I’ve grown to appreciate the buildings on the Capitol campus, as architecture, history, and what they represent. Last September when we were in Chicago, and we all thought we were emerging from the pandemic, I composed a series of photographs to accompany several posts documenting the “covid” years, the rallies I attended as well as solitary days of walking, mostly in deserted downtown. In hindsight we were all being overly optimistic that summer of 2021, hopeful that we were in the process of re-emerging into society and culture. I thought my emergence series would resonate with those who had also been in isolation, marking the end of the pandemic that we could all rejoice and life would return to normal.

In July, between our two trips to Chicago in 2021, we went to the Capitol to attend a rally. When we arrived we found the Capitol Steps empty, no one around. Had the event been cancelled?  We thought perhaps we’d misread the information and gone to the wrong location. But no! In our excitement to participate and be out in a safer environment with pandemic on the decline…we had missed the date by a week. Hah! We were a week early.

But on that day we found The Capitol had just re-opened to the public after being closed for much of the past two years. We found our way inside, in these grand spaces with only a few other visitors. One can’t but be in awe in these kind of neoclassic architectural spaces. The scale, and abundant use of marble is at times overwhelming; the design and pride of craftsmanship is evident in every space and detail. Throughout, there are many elements by the Tiffany Studios, including the stunning chandelier in the rotunda by Louis Comfort Tiffany!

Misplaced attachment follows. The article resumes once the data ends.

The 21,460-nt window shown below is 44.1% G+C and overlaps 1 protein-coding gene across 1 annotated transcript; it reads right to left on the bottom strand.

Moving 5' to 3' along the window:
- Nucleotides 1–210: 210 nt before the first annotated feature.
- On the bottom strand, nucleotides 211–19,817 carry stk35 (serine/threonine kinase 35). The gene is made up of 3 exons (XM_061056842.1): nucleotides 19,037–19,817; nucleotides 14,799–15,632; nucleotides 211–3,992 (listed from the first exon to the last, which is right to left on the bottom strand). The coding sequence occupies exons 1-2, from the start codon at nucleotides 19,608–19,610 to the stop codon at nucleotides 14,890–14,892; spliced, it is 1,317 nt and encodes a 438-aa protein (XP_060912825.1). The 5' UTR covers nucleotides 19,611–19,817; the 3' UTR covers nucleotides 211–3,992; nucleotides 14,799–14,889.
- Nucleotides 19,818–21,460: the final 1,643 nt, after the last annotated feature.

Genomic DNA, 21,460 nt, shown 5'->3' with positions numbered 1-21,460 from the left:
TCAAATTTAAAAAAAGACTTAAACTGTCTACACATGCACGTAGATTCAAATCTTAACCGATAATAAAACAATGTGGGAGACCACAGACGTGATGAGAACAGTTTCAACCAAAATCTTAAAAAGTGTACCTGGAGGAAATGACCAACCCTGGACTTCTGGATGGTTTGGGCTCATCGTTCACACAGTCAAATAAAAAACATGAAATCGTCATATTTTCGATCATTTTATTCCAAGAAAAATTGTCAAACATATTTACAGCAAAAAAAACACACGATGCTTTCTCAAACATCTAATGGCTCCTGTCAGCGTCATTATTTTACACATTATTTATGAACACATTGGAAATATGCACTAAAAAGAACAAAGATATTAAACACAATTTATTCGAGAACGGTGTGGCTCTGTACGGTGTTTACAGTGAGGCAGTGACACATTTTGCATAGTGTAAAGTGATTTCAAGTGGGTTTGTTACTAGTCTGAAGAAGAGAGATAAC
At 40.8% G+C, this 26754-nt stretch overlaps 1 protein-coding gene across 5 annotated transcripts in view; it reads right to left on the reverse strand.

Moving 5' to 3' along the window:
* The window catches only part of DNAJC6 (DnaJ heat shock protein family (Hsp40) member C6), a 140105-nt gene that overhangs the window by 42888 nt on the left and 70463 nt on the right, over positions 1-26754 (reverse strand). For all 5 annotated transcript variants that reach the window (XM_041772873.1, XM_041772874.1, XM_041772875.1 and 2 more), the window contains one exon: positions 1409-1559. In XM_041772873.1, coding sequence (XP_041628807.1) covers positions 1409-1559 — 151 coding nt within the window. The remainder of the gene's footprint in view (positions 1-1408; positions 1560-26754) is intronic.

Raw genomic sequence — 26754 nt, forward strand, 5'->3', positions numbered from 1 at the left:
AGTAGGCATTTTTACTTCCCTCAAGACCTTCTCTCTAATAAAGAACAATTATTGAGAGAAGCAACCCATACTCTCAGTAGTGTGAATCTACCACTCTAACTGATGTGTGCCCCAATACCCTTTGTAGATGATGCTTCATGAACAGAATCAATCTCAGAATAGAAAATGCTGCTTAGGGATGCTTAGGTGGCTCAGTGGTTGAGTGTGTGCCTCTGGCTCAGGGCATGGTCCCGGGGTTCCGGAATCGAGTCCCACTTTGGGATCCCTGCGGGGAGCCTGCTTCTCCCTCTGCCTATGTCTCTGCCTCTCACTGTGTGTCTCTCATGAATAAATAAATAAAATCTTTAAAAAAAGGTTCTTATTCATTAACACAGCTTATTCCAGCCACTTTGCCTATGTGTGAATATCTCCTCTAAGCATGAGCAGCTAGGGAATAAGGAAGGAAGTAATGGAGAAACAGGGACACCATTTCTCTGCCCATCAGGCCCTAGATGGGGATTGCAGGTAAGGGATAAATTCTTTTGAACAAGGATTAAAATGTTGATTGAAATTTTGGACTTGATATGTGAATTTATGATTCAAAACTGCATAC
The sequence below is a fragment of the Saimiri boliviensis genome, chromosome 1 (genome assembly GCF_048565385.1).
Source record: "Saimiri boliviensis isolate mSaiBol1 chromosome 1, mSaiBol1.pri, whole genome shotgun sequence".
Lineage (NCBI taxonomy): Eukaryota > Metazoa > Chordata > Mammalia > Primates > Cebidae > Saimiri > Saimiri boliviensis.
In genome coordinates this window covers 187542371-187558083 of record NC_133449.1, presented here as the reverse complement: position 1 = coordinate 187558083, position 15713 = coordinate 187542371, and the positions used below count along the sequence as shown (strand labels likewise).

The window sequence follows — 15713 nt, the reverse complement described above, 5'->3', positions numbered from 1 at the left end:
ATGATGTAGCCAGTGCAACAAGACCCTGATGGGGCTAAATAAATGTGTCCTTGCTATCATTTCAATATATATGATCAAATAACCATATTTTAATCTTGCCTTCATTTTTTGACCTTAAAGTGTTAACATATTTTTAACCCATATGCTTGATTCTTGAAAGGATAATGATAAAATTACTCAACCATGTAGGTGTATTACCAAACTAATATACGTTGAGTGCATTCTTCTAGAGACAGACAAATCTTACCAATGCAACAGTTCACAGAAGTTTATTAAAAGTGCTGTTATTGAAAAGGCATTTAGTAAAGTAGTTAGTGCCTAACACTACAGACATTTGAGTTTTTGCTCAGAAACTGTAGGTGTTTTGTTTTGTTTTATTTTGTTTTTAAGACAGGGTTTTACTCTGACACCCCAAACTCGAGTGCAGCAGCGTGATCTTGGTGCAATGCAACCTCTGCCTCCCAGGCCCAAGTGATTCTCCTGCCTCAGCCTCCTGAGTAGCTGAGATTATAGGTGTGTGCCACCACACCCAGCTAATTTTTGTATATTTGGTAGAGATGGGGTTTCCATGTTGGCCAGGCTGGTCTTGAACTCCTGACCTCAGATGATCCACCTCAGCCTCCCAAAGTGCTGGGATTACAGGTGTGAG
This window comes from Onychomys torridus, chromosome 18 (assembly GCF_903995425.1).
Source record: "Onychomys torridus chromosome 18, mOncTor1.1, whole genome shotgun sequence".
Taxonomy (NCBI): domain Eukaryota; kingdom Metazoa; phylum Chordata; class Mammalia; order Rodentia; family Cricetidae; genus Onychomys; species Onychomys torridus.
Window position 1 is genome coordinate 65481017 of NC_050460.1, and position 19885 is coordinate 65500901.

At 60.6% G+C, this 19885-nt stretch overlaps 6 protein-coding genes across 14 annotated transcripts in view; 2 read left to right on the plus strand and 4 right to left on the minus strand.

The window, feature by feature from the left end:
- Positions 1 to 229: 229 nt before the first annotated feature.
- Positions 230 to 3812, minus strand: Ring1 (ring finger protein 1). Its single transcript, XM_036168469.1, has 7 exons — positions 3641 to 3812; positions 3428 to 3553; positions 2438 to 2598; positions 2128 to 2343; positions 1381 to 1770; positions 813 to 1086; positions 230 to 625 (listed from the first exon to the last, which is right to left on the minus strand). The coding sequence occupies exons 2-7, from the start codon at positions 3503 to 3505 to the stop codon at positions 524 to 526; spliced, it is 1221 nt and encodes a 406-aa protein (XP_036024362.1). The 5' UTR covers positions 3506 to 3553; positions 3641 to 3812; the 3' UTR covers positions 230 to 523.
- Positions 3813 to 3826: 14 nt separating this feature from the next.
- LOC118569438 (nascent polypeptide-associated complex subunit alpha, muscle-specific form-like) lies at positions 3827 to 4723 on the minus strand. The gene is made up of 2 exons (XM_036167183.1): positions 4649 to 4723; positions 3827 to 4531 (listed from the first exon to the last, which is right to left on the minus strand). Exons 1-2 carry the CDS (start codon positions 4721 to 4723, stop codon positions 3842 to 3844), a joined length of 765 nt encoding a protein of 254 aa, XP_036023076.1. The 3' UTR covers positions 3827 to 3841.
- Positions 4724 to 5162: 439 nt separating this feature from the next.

I was told a story by a friend who used to work at the Capitol – one morning as people were arriving for the work day, they found the chandelier still swaying from some late night activities; one can only imagine. This series of photographs pays tribute to the beauty of the architecture and all it represents in our society. Like the chandelier set in motion sometime in the wee hours the night before, it swung, swayed, circled, drew an elliptical arc in the space and eventually returned to its centered place, glowing brightly, where it continues to provide light, beauty, and inspiration. 


Additionally, The Secretary of State webpage provides a history of the The Legislative Building, with architectural elevations, plans, and documentation during construction: Legislative Building

Additional images from various rallies at The Capitol and other events can be found here: Rally Album

Posted by Thomas Alix Johnston in Blog, 3 comments
Press Conference at the State Capitol

Press Conference at the State Capitol

Governor Jay Inslee, legislators, and civic leaders held a press conference in support of women’s rights at the Washington State Capitol.

Additional images included from the 2021 Rally for Reproductive Rights. Click on the image to see it large.


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This Is What Democracy Looks Like – National Rally For Reproductive Rights

This Is What Democracy Looks Like – National Rally For Reproductive Rights

Women’s March National Rally – Reproductive Rights.

Olympia, Lacey, Tumwater, Tacoma, Seattle, joined hundreds of cities across the U.S to rally with tens of thousands of people for support of Reproductive Rights – here we gathered at the State Capitol on October 2, 2021.